I'm a native Texan who spent most of his youth in Terrell, just about three hours away on I-20.  As a radio veteran, I've lived in 5 states over the years, and my wife and I are in the process of moving to the Shreveport/Bossier area after a decade in Wichita, Kansas.  In each place we've lived, there's been some type of regional food that the locals are crazy about.  (Except for Kansas where everything is meat and potatoes.)  In Austin, Texas, it's bar-b-que; in Mobile, Alabama, it's steamed seafood and moon pies; in Minneapolis, Minnesota, it's "hot dish" which is basically just a casserole.  The thing  I learned on my very first day in Shreveport/Bossier is that everybody's crazy about crawfish.  Just a couple of weeks ago, Chef Peanut from BeauxJax catering treated us to a crawfish boil right here in the station's parking lot.  It was hot, spicy, and delicious.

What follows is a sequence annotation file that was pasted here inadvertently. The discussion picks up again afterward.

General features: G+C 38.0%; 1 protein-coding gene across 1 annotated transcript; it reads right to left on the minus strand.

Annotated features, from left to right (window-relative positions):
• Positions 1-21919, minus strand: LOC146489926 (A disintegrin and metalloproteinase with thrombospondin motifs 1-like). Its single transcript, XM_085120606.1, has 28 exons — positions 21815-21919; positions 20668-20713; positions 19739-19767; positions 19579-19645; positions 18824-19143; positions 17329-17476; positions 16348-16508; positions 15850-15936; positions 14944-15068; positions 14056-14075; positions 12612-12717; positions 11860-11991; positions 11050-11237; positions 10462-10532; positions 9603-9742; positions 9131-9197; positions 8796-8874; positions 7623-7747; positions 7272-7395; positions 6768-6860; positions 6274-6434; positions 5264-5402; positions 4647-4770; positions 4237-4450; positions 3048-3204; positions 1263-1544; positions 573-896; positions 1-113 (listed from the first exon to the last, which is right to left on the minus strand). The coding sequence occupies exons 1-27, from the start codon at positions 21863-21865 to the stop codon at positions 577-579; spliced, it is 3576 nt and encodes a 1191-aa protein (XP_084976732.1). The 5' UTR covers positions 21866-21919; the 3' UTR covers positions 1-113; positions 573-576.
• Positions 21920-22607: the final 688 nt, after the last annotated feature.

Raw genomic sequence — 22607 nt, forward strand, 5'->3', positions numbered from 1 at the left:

The crawfish phenomenon is not really a new thing to me.  My mother is from Silsbee which is in deep East Texas, just north of Beaumont.  When I was a kid she used to tell me about how much she loved crawfish, especially crawfish etouffee.  My brother-in-law lives in Vidor, Texas, and he's been trying to get me to come to his crawfish boil every year for as far back as I can remember.  (We've usually lived to far away to attend, so I think this year we'll make the effort to go.)  I had my first taste of mudbugs a couple of years ago, and my second experience with them was when Chef Peanut came around.

So, I gotta tell ya--and I know it's blasphemy--I think crawfish are a lotta work for a little bit of food.  And I felt the same way about steamed seafood in Alabama.  You work up a sweat to break into the darn things, just to be rewarded with a tiny morsel of food.  But I'm not giving up, I'm going to eat crawfish every time somebody offers me some, and maybe someday the light bulb will go on and I'll be a true believer.